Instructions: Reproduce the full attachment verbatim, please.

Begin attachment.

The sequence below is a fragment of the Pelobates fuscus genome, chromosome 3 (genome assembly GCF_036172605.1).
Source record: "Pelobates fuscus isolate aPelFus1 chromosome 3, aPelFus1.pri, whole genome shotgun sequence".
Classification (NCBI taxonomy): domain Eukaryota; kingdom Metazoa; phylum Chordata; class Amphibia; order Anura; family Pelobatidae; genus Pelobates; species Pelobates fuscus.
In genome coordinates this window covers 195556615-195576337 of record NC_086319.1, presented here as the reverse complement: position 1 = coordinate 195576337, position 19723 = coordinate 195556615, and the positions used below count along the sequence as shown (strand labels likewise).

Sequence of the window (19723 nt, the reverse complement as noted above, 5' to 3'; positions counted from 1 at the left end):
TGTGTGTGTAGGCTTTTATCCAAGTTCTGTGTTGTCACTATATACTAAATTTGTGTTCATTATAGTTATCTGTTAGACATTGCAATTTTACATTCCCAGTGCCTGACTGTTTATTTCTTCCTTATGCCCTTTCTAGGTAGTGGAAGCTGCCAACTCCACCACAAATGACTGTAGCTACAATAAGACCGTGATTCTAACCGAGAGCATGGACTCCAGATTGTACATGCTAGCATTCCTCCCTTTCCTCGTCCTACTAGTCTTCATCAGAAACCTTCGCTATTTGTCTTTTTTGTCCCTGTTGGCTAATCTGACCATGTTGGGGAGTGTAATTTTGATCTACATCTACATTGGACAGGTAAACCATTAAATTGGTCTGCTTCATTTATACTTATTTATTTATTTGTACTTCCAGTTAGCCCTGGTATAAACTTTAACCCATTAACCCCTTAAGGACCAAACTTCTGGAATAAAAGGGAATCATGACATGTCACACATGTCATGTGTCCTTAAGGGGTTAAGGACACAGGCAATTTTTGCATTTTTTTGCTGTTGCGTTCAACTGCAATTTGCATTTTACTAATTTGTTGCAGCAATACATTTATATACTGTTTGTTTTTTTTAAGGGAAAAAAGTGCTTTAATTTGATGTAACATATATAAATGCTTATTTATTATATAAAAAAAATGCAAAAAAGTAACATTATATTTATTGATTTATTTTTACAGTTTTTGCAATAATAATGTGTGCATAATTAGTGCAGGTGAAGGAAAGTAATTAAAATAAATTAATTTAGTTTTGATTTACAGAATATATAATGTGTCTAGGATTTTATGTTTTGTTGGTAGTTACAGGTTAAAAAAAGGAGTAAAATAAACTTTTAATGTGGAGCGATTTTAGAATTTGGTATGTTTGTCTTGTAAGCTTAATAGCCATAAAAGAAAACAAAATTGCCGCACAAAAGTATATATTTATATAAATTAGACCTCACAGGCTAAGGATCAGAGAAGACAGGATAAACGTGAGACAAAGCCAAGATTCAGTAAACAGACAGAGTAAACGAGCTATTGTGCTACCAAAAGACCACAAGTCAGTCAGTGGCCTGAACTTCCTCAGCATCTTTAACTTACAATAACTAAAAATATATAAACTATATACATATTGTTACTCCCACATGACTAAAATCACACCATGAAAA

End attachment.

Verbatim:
The sequence below is a fragment of the Pelobates fuscus genome, chromosome 3 (genome assembly GCF_036172605.1).
Source record: "Pelobates fuscus isolate aPelFus1 chromosome 3, aPelFus1.pri, whole genome shotgun sequence".
Classification (NCBI taxonomy): domain Eukaryota; kingdom Metazoa; phylum Chordata; class Amphibia; order Anura; family Pelobatidae; genus Pelobates; species Pelobates fuscus.
In genome coordinates this window covers 195556615-195576337 of record NC_086319.1, presented here as the reverse complement: position 1 = coordinate 195576337, position 19723 = coordinate 195556615, and the positions used below count along the sequence as shown (strand labels likewise).

Sequence of the window (19723 nt, the reverse complement as noted above, 5' to 3'; positions counted from 1 at the left end):
TGTGTGTGTAGGCTTTTATCCAAGTTCTGTGTTGTCACTATATACTAAATTTGTGTTCATTATAGTTATCTGTTAGACATTGCAATTTTACATTCCCAGTGCCTGACTGTTTATTTCTTCCTTATGCCCTTTCTAGGTAGTGGAAGCTGCCAACTCCACCACAAATGACTGTAGCTACAATAAGACCGTGATTCTAACCGAGAGCATGGACTCCAGATTGTACATGCTAGCATTCCTCCCTTTCCTCGTCCTACTAGTCTTCATCAGAAACCTTCGCTATTTGTCTTTTTTGTCCCTGTTGGCTAATCTGACCATGTTGGGGAGTGTAATTTTGATCTACATCTACATTGGACAGGTAAACCATTAAATTGGTCTGCTTCATTTATACTTATTTATTTATTTGTACTTCCAGTTAGCCCTGGTATAAACTTTAACCCATTAACCCCTTAAGGACCAAACTTCTGGAATAAAAGGGAATCATGACATGTCACACATGTCATGTGTCCTTAAGGGGTTAAGGACACAGGCAATTTTTGCATTTTTTTGCTGTTGCGTTCAACTGCAATTTGCATTTTACTAATTTGTTGCAGCAATACATTTATATACTGTTTGTTTTTTTTAAGGGAAAAAAGTGCTTTAATTTGATGTAACATATATAAATGCTTATTTATTATATAAAAAAAATGCAAAAAAGTAACATTATATTTATTGATTTATTTTTACAGTTTTTGCAATAATAATGTGTGCATAATTAGTGCAGGTGAAGGAAAGTAATTAAAATAAATTAATTTAGTTTTGATTTACAGAATATATAATGTGTCTAGGATTTTATGTTTTGTTGGTAGTTACAGGTTAAAAAAAGGAGTAAAATAAACTTTTAATGTGGAGCGATTTTAGAATTTGGTATGTTTGTCTTGTAAGCTTAATAGCCATAAAAGAAAACAAAATTGCCGCACAAAAGTATATATTTATATAAATTAGACCTCACAGGCTAAGGATCAGAGAAGACAGGATAAACGTGAGACAAAGCCAAGATTCAGTAAACAGACAGAGTAAACGAGCTATTGTGCTACCAAAAGACCACAAGTCAGTCAGTGGCCTGAACTTCCTCAGCATCTTTAACTTACAATAACTAAAAATATATAAACTATATACATATTGTTACTCCCACATGACTAAAATCACACCATGAAAA